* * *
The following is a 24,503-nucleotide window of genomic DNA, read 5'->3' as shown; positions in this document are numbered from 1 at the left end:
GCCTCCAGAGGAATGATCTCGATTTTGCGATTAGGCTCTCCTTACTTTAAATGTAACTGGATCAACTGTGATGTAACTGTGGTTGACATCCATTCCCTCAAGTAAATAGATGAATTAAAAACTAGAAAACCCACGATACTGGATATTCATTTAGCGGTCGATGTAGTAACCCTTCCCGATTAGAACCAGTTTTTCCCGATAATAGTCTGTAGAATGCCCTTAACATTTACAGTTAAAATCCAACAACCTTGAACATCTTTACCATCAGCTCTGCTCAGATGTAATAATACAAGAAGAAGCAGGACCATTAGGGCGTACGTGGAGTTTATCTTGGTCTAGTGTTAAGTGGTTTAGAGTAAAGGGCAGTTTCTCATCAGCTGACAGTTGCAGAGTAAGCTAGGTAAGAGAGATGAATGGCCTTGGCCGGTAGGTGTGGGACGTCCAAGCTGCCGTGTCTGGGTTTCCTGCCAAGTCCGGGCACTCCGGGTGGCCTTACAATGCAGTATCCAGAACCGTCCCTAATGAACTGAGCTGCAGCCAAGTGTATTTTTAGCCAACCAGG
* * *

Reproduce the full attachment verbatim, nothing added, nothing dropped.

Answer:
The following is a 24,503-nucleotide window of genomic DNA, read 5'->3' as shown; positions in this document are numbered from 1 at the left end:
GCCTCCAGAGGAATGATCTCGATTTTGCGATTAGGCTCTCCTTACTTTAAATGTAACTGGATCAACTGTGATGTAACTGTGGTTGACATCCATTCCCTCAAGTAAATAGATGAATTAAAAACTAGAAAACCCACGATACTGGATATTCATTTAGCGGTCGATGTAGTAACCCTTCCCGATTAGAACCAGTTTTTCCCGATAATAGTCTGTAGAATGCCCTTAACATTTACAGTTAAAATCCAACAACCTTGAACATCTTTACCATCAGCTCTGCTCAGATGTAATAATACAAGAAGAAGCAGGACCATTAGGGCGTACGTGGAGTTTATCTTGGTCTAGTGTTAAGTGGTTTAGAGTAAAGGGCAGTTTCTCATCAGCTGACAGTTGCAGAGTAAGCTAGGTAAGAGAGATGAATGGCCTTGGCCGGTAGGTGTGGGACGTCCAAGCTGCCGTGTCTGGGTTTCCTGCCAAGTCCGGGCACTCCGGGTGGCCTTACAATGCAGTATCCAGAACCGTCCCTAATGAACTGAGCTGCAGCCAAGTGTATTTTTAGCCAACCAGG